Anatomy of a Straight Right Hand


In one of our previous posts, we discussed the anatomy of a strong jab. When starting boxing training, the first step to help you Become Unstoppable is creating a solid stance and setting the foundation for powerful punches when practicing with the mitts. Then, getting the right motion to make an impact with the jab comes next.

The second essential punch to explore is the straight right hand, also known as the right cross. The straight right is a key component in the one-two combo.

In this post, we'll take a deep dive into the straight right hand, and how to do this motion with the greatest power possible.

What is a Straight Right Hand or Right Cross?

A straight right is the second part of a one-two combo, often thrown quickly following the jab. Whereas a jab is a quick hit, and often used as a way to test an opponent's defenses, a right cross uses full extension and creates a powerful blow.

As an offensive punch, the straight right hand is a powerful weapon that should be used to do some damage when you land a hit! You’ll need to use the momentum of your entire body-- from your feet to your legs through your hips and shoulders-- to generate the energy you need.

How to Throw a Straight Right

To throw the straight right hand properly, you’ll need to position yourself in the basic boxing stance. As a refresher, you're standing with your feet shoulder-width apart, with your lead foot slightly ahead of the other. Your hips should be turned slightly on an angle away from your opponent, creating a smaller target. Your knees are slightly bent and while your lead foot is flat on the floor, your back foot should be slightly elevated at the heel.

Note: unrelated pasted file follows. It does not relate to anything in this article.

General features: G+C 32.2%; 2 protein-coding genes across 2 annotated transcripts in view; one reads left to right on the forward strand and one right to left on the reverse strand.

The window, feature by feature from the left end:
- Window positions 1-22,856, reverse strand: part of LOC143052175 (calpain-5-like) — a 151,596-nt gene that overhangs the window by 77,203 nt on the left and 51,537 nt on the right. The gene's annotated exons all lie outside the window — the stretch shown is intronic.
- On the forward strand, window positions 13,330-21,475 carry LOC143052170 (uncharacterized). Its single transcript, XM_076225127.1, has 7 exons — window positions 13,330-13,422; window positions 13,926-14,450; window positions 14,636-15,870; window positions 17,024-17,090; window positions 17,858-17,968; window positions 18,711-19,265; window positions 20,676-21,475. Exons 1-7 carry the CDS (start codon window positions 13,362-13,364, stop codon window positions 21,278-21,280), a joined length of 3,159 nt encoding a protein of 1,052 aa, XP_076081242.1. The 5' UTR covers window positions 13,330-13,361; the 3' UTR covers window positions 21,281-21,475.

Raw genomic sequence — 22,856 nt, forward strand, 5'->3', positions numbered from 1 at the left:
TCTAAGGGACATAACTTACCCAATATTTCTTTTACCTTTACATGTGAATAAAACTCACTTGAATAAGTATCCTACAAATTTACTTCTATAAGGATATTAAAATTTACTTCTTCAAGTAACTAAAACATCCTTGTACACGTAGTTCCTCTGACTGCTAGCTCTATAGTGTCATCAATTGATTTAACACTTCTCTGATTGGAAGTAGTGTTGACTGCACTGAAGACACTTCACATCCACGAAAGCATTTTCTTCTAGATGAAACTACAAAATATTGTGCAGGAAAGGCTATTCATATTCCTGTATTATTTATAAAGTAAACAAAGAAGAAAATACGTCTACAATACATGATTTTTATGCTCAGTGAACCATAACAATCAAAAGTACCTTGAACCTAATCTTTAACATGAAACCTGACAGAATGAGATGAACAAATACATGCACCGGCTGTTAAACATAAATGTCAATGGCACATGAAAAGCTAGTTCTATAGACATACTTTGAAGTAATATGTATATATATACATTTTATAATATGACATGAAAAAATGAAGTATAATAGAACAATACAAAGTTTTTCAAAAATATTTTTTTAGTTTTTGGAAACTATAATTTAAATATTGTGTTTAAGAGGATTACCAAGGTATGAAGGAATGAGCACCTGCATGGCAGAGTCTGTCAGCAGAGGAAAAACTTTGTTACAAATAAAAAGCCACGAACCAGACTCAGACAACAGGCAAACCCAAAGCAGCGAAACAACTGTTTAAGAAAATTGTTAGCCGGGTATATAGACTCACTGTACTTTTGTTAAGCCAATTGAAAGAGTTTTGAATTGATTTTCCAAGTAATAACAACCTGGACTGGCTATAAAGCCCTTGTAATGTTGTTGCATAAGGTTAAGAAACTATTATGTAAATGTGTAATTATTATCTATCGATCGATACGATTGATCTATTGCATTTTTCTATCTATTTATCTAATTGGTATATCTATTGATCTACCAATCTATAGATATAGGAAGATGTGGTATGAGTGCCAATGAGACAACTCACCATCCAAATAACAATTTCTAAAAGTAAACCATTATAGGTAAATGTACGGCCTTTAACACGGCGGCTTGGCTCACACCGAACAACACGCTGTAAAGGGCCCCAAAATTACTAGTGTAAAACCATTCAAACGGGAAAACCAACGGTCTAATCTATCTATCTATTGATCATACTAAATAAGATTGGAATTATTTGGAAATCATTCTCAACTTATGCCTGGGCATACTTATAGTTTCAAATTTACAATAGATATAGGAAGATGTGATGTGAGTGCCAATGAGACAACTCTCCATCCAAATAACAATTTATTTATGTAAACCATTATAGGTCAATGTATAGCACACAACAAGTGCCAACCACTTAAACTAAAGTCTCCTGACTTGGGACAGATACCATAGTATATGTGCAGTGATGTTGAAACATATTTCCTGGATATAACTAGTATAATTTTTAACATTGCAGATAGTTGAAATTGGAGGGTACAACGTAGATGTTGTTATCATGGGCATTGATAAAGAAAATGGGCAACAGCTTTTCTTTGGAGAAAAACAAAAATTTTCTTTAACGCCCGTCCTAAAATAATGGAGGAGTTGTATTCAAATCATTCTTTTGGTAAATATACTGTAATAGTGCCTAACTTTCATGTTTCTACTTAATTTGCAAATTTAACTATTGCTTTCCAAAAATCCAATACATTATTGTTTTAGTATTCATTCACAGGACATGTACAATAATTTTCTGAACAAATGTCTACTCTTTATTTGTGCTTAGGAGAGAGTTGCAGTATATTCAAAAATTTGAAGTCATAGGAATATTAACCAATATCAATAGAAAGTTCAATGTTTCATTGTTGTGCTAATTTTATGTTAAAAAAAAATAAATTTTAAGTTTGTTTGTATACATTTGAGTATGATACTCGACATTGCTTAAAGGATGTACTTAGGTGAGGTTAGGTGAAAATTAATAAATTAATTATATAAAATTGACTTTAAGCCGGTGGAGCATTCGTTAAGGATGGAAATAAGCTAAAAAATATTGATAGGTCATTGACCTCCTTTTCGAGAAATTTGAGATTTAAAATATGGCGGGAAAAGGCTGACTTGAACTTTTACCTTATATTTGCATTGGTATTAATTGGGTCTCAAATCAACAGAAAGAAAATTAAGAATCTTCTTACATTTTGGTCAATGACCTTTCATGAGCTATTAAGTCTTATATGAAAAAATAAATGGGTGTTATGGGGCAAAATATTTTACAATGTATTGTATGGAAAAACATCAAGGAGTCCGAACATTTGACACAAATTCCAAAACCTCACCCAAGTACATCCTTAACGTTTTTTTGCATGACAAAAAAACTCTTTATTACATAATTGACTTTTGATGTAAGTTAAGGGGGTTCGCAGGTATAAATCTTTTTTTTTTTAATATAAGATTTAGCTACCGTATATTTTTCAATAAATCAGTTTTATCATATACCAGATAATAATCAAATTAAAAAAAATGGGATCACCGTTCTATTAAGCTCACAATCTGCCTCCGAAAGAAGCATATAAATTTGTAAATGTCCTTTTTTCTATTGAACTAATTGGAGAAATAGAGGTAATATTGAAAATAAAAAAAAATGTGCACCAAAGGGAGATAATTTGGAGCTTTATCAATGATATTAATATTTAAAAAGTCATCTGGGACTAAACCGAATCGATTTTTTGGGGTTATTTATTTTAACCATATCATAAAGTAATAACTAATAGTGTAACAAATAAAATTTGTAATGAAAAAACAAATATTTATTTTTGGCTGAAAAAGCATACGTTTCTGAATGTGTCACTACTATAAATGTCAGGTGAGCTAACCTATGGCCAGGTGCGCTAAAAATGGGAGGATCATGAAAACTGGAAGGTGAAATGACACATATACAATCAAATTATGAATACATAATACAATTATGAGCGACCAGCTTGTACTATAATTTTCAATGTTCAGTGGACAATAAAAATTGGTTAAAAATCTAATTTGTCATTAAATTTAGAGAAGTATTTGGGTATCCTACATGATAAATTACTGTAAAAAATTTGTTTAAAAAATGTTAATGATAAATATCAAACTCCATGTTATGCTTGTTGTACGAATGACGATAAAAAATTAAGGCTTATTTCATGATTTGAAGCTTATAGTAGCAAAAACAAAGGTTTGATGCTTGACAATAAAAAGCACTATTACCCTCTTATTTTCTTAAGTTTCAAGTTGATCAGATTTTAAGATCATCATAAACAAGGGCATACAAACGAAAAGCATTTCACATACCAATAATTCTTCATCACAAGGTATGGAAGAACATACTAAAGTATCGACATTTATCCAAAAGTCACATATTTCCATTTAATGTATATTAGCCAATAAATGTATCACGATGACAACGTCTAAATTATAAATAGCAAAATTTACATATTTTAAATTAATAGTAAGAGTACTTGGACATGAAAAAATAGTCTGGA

Distribute your weight evenly between your flat lead foot and the ball of your back foot (in this case, your right foot). Keep your fists in a defensive position and your eyes on the prize.

Then—just like the jab—begin the right cross with rotation in your back leg. The goal is to ensure that the rotation of your foot travels through each joint in the knee, hips, and shoulder, building more and more momentum until it explodes forward from your body.

The movement in your foot should feel like you’re squashing a grape under your toes, all while turning the knee and hips towards your opponent. Rotate through your upper body and into the arm, turning the knuckles over 180° as you move toward your opponent. Push that power through your body, from lower to upper and out. Just remember to keep your left hand at your chin to protect your head for consistent defense!

The straight right hand should be used sparingly—like a secret weapon. When it does make an appearance in a fight, it should be used with bad intentions!

Safety When Executing the Right Cross

Since this punch is such a powerful tool, it can lead to injury-- particularly in the shoulder-- if not used correctly. When thrown improperly, the biggest danger in the right cross is over-extension during the rotation. This occurs when you throw the straight right hand with too much force and upset the balance of your stance.

Too much weight shifts toward the lead leg, leaving you exposed to counter attacks and too slow to defend yourself. A balanced center of mass will allow you to throw punch after punch with devastating speed, accuracy, and efficiency.

Now, you’ve learned the anatomy of throwing a straight right hand! To perfect this punch, work on maintaining your balance by shifting the focal point of power from your arms to your torso, which will keep your center of mass beneath you.

In the next post, we'll cover the anatomy of the left hook.